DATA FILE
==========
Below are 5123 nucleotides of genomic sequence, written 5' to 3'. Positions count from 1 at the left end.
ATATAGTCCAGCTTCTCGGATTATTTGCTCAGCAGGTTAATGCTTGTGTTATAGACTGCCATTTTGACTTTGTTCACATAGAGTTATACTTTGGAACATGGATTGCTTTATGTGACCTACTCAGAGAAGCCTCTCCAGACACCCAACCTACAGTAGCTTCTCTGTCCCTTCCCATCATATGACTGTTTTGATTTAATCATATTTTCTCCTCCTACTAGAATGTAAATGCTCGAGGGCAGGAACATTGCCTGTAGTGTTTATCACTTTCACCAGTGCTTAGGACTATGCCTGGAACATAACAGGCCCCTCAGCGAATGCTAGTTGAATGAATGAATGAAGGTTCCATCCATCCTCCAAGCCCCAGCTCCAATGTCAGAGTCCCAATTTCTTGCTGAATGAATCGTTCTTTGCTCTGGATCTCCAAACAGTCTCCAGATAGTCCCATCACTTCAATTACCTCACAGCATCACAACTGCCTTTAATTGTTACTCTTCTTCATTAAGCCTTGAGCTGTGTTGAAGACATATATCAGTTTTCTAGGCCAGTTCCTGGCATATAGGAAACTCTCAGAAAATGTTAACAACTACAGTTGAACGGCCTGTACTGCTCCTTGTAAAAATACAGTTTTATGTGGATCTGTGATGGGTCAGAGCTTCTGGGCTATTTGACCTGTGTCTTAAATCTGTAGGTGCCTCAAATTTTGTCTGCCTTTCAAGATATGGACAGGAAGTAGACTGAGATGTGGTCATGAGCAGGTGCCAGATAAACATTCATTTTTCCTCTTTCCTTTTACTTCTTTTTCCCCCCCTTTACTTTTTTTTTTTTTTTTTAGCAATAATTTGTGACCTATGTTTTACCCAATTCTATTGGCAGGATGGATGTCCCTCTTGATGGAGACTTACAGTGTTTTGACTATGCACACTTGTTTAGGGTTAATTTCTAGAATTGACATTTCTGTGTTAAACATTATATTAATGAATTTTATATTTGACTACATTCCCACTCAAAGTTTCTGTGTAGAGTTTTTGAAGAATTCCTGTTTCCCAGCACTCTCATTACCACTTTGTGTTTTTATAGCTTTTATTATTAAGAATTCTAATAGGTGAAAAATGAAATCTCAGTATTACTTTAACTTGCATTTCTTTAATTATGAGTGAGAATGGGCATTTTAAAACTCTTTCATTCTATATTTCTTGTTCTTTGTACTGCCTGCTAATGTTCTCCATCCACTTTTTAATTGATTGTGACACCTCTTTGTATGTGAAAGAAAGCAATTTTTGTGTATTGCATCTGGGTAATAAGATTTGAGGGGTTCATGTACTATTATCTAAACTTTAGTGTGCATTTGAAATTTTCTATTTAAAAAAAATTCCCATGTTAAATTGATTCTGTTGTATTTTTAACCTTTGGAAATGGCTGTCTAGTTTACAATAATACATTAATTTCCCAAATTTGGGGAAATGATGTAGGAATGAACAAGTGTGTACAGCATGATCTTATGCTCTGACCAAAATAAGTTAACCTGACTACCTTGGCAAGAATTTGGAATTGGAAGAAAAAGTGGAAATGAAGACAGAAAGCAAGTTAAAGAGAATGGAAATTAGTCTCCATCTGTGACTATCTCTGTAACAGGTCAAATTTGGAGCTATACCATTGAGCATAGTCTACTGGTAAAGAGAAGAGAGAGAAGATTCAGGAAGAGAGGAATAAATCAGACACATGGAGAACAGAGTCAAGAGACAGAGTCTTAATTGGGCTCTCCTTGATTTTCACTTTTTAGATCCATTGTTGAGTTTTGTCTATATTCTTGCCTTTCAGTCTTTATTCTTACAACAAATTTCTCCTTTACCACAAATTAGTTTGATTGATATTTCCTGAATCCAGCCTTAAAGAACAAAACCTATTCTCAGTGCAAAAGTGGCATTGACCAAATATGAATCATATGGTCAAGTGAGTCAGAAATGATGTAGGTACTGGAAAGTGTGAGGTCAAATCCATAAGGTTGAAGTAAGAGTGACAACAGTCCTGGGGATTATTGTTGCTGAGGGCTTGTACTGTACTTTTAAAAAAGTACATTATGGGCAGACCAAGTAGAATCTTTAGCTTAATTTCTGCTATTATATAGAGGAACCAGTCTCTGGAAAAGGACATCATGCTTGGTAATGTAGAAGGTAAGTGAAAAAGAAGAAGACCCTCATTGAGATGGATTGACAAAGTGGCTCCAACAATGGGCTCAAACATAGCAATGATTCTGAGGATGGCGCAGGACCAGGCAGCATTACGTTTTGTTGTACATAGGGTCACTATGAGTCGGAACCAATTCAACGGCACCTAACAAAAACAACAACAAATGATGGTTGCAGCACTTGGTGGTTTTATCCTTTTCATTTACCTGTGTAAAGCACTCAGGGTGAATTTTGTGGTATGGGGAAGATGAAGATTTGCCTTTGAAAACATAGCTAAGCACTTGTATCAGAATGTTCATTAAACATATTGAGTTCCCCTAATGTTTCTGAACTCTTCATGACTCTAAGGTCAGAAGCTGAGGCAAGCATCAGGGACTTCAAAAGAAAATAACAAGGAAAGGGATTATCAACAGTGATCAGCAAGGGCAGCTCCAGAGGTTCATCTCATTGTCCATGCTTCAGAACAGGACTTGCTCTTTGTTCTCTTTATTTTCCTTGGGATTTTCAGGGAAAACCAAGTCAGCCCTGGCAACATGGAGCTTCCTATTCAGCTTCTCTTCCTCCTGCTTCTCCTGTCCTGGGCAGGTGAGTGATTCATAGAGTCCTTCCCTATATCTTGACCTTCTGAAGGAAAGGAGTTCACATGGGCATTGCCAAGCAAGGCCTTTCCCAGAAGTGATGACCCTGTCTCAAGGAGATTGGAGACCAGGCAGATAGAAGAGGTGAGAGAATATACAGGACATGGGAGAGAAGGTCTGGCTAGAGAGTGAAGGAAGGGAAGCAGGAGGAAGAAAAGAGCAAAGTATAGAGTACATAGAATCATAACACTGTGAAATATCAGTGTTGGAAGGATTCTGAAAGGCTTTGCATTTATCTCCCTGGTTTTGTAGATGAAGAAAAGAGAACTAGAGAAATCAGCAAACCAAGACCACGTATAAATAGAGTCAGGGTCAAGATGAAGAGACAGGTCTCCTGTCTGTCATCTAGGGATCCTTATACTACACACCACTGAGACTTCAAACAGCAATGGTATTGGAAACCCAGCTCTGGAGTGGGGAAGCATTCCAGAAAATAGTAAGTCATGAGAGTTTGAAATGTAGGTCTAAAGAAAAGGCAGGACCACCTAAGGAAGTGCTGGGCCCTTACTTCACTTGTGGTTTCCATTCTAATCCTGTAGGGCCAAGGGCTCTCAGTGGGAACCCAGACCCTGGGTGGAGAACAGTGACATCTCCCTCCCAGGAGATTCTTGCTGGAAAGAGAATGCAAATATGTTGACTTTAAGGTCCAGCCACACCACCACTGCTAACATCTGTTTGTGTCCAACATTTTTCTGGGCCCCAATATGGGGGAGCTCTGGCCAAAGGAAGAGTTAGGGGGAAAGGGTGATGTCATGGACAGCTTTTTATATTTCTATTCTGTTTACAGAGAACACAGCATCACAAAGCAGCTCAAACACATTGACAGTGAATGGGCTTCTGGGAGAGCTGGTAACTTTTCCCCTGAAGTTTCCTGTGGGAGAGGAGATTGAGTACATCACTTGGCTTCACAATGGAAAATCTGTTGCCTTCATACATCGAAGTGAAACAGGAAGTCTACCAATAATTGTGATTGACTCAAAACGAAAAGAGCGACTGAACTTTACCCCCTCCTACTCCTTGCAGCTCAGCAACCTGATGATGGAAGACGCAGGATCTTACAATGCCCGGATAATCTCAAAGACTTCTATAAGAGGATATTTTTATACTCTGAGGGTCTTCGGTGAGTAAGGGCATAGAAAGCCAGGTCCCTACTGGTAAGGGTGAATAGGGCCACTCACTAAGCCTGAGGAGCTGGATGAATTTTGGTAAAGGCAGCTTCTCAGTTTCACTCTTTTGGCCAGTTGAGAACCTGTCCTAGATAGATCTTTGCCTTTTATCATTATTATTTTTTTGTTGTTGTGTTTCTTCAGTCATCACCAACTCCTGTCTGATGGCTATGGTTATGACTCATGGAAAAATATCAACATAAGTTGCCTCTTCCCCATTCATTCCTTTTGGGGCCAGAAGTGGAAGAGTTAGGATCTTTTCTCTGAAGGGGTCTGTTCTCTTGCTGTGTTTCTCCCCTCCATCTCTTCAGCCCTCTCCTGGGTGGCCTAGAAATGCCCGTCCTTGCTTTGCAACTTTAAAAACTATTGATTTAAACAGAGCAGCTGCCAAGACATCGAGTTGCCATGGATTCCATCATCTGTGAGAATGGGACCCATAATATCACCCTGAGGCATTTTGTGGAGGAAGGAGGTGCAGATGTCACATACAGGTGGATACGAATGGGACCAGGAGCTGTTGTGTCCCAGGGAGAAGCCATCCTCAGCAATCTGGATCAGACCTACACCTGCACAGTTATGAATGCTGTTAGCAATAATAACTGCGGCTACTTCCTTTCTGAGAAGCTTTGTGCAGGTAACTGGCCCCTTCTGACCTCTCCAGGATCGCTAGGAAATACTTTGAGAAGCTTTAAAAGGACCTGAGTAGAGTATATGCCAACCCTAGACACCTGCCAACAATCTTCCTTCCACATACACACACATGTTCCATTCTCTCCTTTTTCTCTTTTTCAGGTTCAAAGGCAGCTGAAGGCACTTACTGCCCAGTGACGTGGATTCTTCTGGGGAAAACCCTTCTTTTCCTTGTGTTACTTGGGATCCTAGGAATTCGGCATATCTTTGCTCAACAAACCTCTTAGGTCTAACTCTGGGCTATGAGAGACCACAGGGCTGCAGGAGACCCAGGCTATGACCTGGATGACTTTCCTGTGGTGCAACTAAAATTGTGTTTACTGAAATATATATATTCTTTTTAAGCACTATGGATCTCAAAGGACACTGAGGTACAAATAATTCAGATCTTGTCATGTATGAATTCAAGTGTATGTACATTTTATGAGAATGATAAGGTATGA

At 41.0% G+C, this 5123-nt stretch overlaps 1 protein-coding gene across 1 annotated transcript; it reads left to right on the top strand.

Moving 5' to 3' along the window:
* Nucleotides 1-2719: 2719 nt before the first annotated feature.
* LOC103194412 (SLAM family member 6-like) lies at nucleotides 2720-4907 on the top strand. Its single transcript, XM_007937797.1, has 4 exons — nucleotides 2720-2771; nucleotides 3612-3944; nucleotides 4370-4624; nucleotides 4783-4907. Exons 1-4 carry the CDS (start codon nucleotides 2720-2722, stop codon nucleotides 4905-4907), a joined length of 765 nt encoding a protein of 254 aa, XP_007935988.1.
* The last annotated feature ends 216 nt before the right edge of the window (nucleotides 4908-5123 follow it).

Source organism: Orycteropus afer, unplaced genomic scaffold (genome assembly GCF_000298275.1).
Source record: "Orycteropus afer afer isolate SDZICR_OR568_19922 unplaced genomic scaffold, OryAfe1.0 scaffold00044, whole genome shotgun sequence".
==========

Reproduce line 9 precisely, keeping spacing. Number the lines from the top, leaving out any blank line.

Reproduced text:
Source record: "Orycteropus afer afer isolate SDZICR_OR568_19922 unplaced genomic scaffold, OryAfe1.0 scaffold00044, whole genome shotgun sequence".